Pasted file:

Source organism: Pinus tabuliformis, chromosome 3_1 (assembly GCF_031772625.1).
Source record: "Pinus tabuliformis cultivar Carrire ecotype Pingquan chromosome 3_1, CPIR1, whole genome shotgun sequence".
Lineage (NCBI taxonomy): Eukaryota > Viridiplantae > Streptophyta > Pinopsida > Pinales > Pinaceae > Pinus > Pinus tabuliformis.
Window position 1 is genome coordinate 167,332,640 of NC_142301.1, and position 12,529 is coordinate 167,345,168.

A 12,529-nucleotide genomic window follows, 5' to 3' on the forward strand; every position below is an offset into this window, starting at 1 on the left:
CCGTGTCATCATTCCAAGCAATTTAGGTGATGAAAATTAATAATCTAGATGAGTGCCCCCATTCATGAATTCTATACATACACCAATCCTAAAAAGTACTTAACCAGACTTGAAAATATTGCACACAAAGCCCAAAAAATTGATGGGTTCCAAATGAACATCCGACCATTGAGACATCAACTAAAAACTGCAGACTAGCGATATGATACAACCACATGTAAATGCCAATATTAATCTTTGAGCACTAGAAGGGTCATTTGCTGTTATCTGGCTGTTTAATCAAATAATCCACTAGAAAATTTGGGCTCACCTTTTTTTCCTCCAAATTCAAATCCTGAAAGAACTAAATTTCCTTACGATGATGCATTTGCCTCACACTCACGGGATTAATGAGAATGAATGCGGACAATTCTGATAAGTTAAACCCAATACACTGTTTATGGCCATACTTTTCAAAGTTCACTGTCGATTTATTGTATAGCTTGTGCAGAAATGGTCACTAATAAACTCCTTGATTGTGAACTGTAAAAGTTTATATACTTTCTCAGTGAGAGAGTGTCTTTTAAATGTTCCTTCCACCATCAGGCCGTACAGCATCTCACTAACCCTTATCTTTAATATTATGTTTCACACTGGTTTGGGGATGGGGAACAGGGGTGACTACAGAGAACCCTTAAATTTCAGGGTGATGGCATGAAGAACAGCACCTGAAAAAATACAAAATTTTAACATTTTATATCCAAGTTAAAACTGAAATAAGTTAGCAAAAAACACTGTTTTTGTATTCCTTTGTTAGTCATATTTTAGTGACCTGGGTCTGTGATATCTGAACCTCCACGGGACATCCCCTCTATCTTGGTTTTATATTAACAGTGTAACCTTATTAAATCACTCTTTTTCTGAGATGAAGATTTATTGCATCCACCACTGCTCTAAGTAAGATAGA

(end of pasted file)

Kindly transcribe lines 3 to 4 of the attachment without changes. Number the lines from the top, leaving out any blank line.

Lineage (NCBI taxonomy): Eukaryota > Viridiplantae > Streptophyta > Pinopsida > Pinales > Pinaceae > Pinus > Pinus tabuliformis.
Window position 1 is genome coordinate 167,332,640 of NC_142301.1, and position 12,529 is coordinate 167,345,168.